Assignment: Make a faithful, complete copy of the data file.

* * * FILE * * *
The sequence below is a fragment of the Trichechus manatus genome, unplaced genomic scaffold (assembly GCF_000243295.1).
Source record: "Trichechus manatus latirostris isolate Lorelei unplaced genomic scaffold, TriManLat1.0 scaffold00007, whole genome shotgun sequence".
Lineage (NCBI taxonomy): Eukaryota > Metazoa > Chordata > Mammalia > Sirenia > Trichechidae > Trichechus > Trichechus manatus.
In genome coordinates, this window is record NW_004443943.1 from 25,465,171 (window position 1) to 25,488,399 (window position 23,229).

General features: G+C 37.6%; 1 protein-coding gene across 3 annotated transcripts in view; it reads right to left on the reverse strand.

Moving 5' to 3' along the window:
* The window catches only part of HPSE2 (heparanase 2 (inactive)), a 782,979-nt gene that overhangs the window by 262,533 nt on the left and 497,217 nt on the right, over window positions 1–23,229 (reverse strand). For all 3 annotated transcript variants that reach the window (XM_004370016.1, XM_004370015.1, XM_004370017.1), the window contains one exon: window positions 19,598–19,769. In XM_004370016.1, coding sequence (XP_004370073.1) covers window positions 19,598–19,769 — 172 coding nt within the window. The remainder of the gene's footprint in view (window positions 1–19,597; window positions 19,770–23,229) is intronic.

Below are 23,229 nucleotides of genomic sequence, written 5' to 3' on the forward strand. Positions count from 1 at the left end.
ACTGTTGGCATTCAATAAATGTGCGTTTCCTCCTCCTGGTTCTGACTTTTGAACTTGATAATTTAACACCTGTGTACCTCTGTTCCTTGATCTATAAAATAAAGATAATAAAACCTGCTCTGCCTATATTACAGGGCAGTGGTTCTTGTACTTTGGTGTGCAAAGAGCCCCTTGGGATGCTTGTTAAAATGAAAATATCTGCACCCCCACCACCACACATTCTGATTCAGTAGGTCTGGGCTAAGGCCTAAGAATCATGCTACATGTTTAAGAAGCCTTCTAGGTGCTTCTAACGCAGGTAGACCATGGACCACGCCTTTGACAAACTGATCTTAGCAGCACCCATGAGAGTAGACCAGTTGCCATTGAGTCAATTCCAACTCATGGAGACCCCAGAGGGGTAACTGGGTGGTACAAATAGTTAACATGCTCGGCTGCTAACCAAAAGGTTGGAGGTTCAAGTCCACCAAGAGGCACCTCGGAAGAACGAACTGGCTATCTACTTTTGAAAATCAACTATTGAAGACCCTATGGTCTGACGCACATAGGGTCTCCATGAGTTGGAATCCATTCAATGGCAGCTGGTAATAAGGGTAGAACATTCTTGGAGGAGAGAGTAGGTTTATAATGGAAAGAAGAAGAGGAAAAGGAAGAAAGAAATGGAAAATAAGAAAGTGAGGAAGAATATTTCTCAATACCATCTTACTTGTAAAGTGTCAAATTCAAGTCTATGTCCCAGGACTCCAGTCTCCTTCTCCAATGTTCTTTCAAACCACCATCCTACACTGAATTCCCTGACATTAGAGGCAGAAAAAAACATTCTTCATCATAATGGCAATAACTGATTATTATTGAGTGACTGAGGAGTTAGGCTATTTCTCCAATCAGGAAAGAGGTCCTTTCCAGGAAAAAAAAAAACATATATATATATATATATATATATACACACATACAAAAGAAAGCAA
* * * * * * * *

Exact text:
The sequence below is a fragment of the Trichechus manatus genome, unplaced genomic scaffold (assembly GCF_000243295.1).
Source record: "Trichechus manatus latirostris isolate Lorelei unplaced genomic scaffold, TriManLat1.0 scaffold00007, whole genome shotgun sequence".
Lineage (NCBI taxonomy): Eukaryota > Metazoa > Chordata > Mammalia > Sirenia > Trichechidae > Trichechus > Trichechus manatus.
In genome coordinates, this window is record NW_004443943.1 from 25,465,171 (window position 1) to 25,488,399 (window position 23,229).

General features: G+C 37.6%; 1 protein-coding gene across 3 annotated transcripts in view; it reads right to left on the reverse strand.

Moving 5' to 3' along the window:
* The window catches only part of HPSE2 (heparanase 2 (inactive)), a 782,979-nt gene that overhangs the window by 262,533 nt on the left and 497,217 nt on the right, over window positions 1–23,229 (reverse strand). For all 3 annotated transcript variants that reach the window (XM_004370016.1, XM_004370015.1, XM_004370017.1), the window contains one exon: window positions 19,598–19,769. In XM_004370016.1, coding sequence (XP_004370073.1) covers window positions 19,598–19,769 — 172 coding nt within the window. The remainder of the gene's footprint in view (window positions 1–19,597; window positions 19,770–23,229) is intronic.

Below are 23,229 nucleotides of genomic sequence, written 5' to 3' on the forward strand. Positions count from 1 at the left end.
ACTGTTGGCATTCAATAAATGTGCGTTTCCTCCTCCTGGTTCTGACTTTTGAACTTGATAATTTAACACCTGTGTACCTCTGTTCCTTGATCTATAAAATAAAGATAATAAAACCTGCTCTGCCTATATTACAGGGCAGTGGTTCTTGTACTTTGGTGTGCAAAGAGCCCCTTGGGATGCTTGTTAAAATGAAAATATCTGCACCCCCACCACCACACATTCTGATTCAGTAGGTCTGGGCTAAGGCCTAAGAATCATGCTACATGTTTAAGAAGCCTTCTAGGTGCTTCTAACGCAGGTAGACCATGGACCACGCCTTTGACAAACTGATCTTAGCAGCACCCATGAGAGTAGACCAGTTGCCATTGAGTCAATTCCAACTCATGGAGACCCCAGAGGGGTAACTGGGTGGTACAAATAGTTAACATGCTCGGCTGCTAACCAAAAGGTTGGAGGTTCAAGTCCACCAAGAGGCACCTCGGAAGAACGAACTGGCTATCTACTTTTGAAAATCAACTATTGAAGACCCTATGGTCTGACGCACATAGGGTCTCCATGAGTTGGAATCCATTCAATGGCAGCTGGTAATAAGGGTAGAACATTCTTGGAGGAGAGAGTAGGTTTATAATGGAAAGAAGAAGAGGAAAAGGAAGAAAGAAATGGAAAATAAGAAAGTGAGGAAGAATATTTCTCAATACCATCTTACTTGTAAAGTGTCAAATTCAAGTCTATGTCCCAGGACTCCAGTCTCCTTCTCCAATGTTCTTTCAAACCACCATCCTACACTGAATTCCCTGACATTAGAGGCAGAAAAAAACATTCTTCATCATAATGGCAATAACTGATTATTATTGAGTGACTGAGGAGTTAGGCTATTTCTCCAATCAGGAAAGAGGTCCTTTCCAGGAAAAAAAAAAACATATATATATATATATATATATATACACACATACAAAAGAAAGCAA